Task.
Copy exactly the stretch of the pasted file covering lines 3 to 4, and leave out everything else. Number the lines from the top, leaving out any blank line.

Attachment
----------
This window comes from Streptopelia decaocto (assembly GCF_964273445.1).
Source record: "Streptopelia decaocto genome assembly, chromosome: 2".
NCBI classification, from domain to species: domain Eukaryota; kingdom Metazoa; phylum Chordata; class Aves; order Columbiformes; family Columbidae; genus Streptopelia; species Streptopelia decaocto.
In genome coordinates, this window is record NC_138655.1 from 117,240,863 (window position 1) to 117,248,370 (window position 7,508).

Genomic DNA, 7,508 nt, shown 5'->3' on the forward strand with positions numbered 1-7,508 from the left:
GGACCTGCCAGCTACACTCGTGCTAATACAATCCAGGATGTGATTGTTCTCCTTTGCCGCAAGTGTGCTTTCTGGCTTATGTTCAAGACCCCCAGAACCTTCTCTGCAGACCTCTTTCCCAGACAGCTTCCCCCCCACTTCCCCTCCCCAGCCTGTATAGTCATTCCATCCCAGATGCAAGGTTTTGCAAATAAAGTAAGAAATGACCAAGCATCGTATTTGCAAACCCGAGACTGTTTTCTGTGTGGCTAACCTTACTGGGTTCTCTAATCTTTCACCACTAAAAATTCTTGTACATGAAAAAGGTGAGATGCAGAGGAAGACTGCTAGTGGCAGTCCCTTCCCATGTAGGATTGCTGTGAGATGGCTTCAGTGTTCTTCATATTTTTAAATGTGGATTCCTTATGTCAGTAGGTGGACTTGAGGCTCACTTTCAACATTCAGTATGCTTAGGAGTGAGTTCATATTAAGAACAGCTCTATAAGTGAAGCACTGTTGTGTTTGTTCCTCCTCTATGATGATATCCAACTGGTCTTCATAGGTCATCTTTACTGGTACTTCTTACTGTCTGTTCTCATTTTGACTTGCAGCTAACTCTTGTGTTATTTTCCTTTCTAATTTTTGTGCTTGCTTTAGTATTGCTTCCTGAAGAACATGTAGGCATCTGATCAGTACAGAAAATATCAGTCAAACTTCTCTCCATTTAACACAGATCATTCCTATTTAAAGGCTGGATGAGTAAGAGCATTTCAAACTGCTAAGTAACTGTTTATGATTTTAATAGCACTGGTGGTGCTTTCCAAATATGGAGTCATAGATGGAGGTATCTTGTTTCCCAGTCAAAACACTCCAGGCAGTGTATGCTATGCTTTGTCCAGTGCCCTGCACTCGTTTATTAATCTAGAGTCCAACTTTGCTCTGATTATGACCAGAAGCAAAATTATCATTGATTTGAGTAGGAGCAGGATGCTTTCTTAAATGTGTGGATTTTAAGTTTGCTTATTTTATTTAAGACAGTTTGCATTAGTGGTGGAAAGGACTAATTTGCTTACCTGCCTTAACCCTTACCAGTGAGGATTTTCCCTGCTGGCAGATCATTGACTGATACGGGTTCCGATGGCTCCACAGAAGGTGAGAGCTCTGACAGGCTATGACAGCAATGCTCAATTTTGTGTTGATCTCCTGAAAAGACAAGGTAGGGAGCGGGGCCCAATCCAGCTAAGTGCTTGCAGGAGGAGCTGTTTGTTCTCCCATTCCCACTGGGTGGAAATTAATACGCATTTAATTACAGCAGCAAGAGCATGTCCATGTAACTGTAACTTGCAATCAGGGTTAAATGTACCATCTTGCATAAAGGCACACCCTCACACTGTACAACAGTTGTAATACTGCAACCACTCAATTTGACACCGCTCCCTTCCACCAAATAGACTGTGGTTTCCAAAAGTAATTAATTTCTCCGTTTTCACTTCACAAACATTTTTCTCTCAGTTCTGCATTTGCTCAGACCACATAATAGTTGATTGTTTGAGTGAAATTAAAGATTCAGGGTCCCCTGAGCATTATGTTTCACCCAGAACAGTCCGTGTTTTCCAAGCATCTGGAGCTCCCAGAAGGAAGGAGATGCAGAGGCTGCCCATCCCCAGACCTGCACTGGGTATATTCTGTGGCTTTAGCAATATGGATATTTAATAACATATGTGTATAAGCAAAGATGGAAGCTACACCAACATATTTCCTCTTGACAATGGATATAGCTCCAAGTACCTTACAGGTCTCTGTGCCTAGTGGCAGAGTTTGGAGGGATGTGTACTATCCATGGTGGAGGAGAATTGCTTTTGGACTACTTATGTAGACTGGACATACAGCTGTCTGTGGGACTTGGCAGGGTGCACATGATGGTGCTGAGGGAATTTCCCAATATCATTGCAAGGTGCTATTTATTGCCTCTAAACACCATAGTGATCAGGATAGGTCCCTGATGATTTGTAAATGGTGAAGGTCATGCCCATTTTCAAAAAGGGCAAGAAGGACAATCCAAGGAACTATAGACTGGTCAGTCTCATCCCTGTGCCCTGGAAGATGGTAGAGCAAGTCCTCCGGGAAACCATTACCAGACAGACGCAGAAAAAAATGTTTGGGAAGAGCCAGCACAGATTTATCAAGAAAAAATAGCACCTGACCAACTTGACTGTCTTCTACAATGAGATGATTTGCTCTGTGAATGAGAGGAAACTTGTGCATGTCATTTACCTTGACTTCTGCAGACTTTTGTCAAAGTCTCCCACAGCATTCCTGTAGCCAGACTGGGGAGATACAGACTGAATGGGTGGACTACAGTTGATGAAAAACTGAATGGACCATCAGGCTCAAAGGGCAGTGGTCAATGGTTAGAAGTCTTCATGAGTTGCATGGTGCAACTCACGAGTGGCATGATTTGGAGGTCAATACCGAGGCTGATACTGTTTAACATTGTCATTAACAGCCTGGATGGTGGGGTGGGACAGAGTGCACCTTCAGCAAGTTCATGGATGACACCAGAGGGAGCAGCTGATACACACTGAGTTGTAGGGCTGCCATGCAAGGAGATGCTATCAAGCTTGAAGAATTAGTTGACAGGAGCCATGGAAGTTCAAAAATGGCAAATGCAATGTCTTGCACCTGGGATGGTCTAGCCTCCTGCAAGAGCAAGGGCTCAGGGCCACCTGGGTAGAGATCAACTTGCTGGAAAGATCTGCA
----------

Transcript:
NCBI classification, from domain to species: domain Eukaryota; kingdom Metazoa; phylum Chordata; class Aves; order Columbiformes; family Columbidae; genus Streptopelia; species Streptopelia decaocto.
In genome coordinates, this window is record NC_138655.1 from 117,240,863 (window position 1) to 117,248,370 (window position 7,508).